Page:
EUROPE has now become the most pressing issue for Prime Minister David Cameron, outside of striving to connect with the British electorate, and he is now gradually moving towards the holding of a referendum which will determine this country’s status within the Euro community.
Mr Cameron now leads a strongly Euro-sceptic Conservative Party much different from the Tory ranks which Edward Heath led when Britain joined the Common Market in 1973, and when John Major was leader in the 1990s when the Maastricht Treaty on our European role was being extended.
The presently constituted European Union, however, is a much more bureaucratic beast than the essentially fiscal-driven Common Market was in the 1970s and the EU’s intrusion into internal political, social and even security matters of independent sovereign states has built up a resentment, not just in the UK, that the modus operandi of decision-making in Brussels has got to change.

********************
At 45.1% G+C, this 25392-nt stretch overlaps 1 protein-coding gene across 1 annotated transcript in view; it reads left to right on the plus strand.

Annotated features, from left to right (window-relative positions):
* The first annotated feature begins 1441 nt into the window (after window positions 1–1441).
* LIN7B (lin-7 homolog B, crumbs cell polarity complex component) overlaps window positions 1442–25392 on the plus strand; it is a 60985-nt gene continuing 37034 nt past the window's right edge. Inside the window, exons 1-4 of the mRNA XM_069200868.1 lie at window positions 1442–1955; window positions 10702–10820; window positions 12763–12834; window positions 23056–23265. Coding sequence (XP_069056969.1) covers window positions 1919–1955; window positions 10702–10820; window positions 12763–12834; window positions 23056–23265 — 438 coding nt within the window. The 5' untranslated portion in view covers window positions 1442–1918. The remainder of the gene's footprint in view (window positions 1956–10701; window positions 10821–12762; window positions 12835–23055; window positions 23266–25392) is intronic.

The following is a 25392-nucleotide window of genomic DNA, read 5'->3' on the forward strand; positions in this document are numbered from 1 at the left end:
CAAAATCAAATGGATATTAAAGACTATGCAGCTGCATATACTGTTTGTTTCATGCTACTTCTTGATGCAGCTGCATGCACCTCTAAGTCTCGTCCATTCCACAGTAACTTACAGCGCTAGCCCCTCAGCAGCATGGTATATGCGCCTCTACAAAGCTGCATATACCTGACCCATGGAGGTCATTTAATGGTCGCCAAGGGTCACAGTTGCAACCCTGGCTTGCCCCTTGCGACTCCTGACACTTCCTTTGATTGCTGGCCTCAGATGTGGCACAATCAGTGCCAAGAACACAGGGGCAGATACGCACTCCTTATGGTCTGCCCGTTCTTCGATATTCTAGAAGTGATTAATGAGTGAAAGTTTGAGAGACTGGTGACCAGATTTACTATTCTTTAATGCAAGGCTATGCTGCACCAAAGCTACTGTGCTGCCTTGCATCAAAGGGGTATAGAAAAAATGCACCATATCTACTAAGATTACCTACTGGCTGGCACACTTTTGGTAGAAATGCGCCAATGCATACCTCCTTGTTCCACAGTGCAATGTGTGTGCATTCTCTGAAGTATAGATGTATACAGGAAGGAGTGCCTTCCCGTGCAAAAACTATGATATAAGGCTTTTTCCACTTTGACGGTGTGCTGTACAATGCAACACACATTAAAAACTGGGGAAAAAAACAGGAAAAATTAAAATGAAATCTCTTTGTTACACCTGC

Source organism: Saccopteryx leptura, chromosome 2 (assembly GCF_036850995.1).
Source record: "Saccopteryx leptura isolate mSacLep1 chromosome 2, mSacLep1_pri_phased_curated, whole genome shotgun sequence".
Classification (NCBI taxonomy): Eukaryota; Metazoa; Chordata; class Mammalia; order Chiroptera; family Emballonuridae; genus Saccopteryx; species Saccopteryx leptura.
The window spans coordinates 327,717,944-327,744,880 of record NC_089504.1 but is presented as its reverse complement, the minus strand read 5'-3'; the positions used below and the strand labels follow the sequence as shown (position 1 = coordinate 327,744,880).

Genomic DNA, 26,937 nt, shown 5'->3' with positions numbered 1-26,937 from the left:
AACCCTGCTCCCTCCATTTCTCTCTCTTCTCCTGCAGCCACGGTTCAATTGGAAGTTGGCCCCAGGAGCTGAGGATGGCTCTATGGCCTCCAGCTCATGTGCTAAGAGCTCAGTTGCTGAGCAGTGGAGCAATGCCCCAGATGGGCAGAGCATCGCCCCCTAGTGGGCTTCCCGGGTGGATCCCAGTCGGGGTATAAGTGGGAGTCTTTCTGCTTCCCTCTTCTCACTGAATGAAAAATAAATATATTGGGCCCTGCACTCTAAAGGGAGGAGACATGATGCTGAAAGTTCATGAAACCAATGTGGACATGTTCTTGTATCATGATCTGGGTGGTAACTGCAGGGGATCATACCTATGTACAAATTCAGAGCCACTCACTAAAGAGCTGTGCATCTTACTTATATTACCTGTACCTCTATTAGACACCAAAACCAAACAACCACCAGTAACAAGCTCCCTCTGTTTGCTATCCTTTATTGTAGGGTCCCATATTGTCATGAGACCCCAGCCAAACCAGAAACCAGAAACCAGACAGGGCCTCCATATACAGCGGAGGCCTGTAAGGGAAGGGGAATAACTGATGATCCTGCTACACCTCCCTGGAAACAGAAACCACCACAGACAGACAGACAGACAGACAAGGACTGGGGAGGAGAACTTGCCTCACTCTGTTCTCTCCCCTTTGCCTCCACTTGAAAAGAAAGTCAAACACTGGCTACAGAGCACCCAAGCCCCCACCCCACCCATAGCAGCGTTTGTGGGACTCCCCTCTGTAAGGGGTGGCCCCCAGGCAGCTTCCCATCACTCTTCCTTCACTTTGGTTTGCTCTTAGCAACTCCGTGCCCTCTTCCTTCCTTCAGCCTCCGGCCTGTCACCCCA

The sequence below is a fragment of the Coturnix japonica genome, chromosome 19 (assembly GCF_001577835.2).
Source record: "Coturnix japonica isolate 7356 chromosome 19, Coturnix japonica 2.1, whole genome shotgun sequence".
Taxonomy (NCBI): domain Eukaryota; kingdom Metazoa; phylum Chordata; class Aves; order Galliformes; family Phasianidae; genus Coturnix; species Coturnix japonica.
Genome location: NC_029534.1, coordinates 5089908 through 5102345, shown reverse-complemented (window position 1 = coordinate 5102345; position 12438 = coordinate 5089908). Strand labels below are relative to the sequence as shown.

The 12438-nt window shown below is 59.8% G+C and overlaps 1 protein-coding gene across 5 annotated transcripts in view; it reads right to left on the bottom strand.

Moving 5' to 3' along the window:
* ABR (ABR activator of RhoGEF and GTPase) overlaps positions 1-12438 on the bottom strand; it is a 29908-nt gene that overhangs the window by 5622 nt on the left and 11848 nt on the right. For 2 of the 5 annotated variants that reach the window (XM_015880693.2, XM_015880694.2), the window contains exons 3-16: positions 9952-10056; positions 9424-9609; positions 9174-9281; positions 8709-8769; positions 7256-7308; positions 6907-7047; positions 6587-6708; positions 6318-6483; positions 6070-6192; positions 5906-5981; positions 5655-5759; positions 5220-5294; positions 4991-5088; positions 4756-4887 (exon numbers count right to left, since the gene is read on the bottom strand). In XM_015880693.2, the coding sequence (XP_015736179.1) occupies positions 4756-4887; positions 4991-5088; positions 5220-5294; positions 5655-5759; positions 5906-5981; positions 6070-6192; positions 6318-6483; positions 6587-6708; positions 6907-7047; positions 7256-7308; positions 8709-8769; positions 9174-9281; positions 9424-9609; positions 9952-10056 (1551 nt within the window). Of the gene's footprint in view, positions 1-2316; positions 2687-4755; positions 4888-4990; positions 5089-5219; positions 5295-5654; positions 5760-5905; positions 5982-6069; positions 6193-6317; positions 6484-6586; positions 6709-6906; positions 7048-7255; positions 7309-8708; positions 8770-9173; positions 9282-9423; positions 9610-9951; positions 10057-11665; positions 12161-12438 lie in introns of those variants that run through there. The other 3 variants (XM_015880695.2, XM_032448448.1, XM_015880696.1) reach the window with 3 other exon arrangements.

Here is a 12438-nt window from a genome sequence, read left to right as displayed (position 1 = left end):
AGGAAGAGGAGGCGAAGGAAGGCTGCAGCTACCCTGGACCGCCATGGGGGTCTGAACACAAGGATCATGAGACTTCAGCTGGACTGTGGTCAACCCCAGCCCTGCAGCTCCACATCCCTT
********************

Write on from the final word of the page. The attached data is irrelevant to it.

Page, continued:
According to reliable senior Tory sources, David Cameron, while not totally convinced that it is in Britain’s economic interests to pull out entirely from the EU, is preparing to offer voters a referendum on whether or not to remain aligned with Europe.
Significantly, local government minister in the coalition government Eric Pickles said at the weekend that Britain should not remain in the EU “at any price”. And, while a proposed referendum is well beyond the next general election in 2015, his comments indicate a drift within the Tory Party that is not confined to backbench right-wingers.
Indeed, major players in Europe like Germany and France must pull back on more imperialist designs for the EU if the UK is to remain a fully-fledged member.